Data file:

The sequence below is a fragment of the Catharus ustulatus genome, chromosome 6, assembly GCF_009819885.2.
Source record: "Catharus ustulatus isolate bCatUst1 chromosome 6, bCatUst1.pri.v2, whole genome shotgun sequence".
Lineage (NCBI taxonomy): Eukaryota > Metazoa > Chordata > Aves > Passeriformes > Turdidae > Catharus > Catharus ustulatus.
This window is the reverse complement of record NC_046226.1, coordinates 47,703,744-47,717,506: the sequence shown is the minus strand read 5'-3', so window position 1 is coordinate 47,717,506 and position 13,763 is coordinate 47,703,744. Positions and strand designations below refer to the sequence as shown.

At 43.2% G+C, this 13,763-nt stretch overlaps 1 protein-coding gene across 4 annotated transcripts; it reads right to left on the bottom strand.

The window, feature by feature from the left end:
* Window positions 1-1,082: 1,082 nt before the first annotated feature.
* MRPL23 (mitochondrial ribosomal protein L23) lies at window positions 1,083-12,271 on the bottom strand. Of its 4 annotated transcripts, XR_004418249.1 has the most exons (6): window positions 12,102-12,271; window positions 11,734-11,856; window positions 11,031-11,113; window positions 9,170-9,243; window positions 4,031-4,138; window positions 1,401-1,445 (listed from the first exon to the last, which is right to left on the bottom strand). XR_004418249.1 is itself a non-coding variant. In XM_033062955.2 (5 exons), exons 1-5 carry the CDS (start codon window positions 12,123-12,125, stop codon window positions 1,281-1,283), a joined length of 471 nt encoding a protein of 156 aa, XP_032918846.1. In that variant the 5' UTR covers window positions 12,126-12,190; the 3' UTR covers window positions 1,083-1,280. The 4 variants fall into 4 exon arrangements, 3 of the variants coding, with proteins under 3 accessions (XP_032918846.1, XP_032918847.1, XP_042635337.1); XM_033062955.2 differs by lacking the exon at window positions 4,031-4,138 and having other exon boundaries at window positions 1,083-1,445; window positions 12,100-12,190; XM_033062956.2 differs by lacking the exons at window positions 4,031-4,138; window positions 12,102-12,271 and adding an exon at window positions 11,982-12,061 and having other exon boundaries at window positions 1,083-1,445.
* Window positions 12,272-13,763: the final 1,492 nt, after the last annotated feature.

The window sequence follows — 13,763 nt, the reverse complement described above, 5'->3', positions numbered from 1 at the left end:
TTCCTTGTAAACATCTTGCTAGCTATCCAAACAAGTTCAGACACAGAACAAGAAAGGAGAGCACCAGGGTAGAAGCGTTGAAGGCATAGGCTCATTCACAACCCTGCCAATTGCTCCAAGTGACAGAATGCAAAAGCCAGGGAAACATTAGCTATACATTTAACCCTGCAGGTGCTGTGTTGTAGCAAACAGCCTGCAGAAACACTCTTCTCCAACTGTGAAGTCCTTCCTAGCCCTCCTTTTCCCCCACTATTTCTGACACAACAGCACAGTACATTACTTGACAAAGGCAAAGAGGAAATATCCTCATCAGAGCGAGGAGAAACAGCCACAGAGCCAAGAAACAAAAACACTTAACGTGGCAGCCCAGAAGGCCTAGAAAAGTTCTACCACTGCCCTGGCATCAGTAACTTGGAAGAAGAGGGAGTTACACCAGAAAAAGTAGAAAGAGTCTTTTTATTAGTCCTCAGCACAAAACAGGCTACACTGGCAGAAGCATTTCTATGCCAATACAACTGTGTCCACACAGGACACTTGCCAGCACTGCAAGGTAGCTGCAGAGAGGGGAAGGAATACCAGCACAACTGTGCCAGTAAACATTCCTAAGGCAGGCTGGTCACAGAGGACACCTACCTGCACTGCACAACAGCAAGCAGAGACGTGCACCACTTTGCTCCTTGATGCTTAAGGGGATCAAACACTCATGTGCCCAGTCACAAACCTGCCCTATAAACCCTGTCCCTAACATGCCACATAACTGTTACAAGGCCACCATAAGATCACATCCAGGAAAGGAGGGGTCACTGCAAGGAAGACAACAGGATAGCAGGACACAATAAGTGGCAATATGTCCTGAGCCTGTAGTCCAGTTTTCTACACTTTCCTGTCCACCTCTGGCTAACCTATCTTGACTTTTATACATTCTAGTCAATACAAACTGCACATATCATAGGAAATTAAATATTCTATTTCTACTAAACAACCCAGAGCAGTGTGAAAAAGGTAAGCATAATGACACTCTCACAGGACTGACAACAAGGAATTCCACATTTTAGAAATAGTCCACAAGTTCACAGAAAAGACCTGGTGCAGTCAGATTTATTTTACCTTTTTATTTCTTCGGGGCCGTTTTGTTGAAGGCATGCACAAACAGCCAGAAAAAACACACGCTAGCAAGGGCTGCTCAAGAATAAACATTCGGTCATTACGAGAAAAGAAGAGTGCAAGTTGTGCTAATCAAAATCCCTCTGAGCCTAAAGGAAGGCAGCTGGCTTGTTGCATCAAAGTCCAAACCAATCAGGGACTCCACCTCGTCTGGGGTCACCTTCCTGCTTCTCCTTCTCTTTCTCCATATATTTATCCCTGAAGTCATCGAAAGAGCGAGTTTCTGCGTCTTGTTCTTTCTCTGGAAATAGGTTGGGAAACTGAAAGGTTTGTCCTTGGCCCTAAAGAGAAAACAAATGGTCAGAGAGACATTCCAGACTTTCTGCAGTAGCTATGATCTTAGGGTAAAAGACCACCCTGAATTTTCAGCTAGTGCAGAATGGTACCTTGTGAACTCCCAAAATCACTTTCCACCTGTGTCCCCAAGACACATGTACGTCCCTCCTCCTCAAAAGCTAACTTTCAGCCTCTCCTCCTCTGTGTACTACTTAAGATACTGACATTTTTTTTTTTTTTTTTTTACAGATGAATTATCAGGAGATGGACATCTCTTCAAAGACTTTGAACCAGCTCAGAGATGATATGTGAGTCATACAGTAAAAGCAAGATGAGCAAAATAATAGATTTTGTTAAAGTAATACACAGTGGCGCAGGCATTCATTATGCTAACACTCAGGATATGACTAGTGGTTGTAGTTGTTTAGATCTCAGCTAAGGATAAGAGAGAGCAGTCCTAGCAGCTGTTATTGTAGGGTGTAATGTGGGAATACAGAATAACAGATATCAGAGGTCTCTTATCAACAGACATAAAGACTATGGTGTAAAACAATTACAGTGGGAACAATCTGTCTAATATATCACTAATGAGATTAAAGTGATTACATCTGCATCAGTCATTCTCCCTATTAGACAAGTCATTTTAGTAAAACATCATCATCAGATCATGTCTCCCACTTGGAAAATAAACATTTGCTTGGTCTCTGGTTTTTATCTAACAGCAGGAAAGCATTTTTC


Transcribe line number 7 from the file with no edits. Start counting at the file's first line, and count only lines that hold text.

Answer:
* Window positions 1-1,082: 1,082 nt before the first annotated feature.